"I never knew about liberal arts colleges in high school," she said. "Once I got paired with a telementor at Amherst, I learned about Amherst and liberal arts colleges generally."
Cricien wound up applying to eight colleges and was accepted at her two top choices. She now works part time as an intern in the admissions office, helping with efforts to recruit low income or minority students.
"Amherst has been very generous," she said. "Basically, Amherst has paid for pretty much all of my education."
Gail Holt, Amherst's dean of financial aid, says the college is focused on increasing access for low-income students, and does not consider financial need for either American or international applicants. More than 20 percent of the students at Amherst receive Pell grants, need-based federal aid. "To cluster the sectors together and say all private colleges are going to be more expensive and all public colleges are going to be cheaper does the public a very great disservice," Holt said.
Stanford has also long been focused on increasing access. "We've been there, done that, and continue to do that," said Richard Shaw, dean of admission.
A case in point: The university was an early partner with a professor there, Caroline Hoxby, who has been researching ways to expand college access. In a study she published recently with Sarah Turner of the University of Virginia, a group of students with high SAT scores and low family income were sent packets of information on top schools and financial aid options, and waivers for application fees. Some 54 percent of those students wound up being admitted to top schools, compared with 30 percent for high-achieving low-income students who did not get the packets.
The College Board, administrator of the SAT, was so impressed with the results that it now plans to send similar packets to future high achievers.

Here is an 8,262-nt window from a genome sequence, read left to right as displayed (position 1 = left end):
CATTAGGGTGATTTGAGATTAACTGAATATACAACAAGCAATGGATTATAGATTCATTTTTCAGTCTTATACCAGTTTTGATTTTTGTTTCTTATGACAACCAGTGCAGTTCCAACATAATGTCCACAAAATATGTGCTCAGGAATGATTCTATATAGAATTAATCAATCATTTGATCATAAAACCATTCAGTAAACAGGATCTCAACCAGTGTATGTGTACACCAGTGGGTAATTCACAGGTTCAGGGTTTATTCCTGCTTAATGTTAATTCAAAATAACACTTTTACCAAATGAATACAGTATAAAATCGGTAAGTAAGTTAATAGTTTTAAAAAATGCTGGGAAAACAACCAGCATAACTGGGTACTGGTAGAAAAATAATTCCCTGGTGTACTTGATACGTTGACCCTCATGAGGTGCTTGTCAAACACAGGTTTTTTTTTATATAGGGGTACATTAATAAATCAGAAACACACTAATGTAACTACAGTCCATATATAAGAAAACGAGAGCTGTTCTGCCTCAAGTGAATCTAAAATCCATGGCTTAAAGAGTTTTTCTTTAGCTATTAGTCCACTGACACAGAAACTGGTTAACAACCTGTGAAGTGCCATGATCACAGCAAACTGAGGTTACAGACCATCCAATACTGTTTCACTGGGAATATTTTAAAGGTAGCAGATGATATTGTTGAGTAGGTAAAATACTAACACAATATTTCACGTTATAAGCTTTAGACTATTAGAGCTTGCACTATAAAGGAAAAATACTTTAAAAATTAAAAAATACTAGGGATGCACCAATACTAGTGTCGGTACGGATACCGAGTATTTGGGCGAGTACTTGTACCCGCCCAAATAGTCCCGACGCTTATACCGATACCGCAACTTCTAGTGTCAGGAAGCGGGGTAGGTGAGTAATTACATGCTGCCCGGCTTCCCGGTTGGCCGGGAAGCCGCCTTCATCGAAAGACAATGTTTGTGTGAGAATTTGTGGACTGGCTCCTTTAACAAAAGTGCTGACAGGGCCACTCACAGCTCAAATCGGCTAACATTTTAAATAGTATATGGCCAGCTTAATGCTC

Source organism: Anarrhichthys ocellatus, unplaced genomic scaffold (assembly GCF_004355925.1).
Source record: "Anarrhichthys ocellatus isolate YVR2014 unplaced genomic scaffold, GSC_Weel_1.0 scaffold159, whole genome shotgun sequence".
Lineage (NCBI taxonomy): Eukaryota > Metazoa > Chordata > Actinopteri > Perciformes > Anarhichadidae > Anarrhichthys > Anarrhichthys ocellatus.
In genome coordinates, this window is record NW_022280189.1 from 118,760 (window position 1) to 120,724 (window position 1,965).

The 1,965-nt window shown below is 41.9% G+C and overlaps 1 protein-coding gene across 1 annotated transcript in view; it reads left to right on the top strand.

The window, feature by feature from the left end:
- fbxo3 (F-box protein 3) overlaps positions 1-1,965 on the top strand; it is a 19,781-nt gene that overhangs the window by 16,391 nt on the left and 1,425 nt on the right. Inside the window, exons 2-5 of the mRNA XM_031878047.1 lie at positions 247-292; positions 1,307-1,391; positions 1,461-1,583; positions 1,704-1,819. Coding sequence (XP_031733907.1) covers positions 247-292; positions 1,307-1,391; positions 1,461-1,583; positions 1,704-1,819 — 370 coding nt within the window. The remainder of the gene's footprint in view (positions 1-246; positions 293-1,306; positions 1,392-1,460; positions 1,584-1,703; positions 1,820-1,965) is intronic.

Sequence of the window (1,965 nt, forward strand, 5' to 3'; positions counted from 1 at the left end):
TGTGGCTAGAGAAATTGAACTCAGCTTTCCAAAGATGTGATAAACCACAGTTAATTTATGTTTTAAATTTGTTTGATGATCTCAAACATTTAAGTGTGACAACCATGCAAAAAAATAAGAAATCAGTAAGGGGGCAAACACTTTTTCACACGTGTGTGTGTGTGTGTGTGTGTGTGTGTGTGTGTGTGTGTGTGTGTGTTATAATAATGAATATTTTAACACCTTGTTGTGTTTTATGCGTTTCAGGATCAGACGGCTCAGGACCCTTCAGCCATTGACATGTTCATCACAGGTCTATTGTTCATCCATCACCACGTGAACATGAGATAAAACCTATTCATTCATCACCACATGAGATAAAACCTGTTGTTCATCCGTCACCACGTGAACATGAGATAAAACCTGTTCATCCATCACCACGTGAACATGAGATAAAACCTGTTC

As for plans for further outreach, Shaw and others are stepping carefully into the world of social media. "We are using social media to talk about Stanford and allow students to engage with Stanford—but we are not hard selling them with social media, nor do we interfere with their personal social media," he said. "We don't want to be in their Facebook."
The push at private colleges comes as public institutions are contending with cuts in state and federal aid. In a message about a planned tuition increase for the school year just ended, the University of Washington said state funding has declined by 50 percent since 2009. Shortfalls like that one are leading many public colleges and universities to raise tuition and curb financial aid to needy students.
(Read more: College costs are soaring – but not all aid is)
The bottom line: Students should think about a much wider range of colleges and universities. The possibilities may be broader than they appear.
"We are able to provide social mobility through education," said Janet Rapelye, dean of admissions at Princeton, where low income students make up almost 20 percent of the freshman class. "This is an important value. It's what higher education was meant to do in this country."
—By CNBC's Kelley Holland. Follow her on Twitter
@KKelleyHolland. NBC News' Daniel Arkin contributed to this report.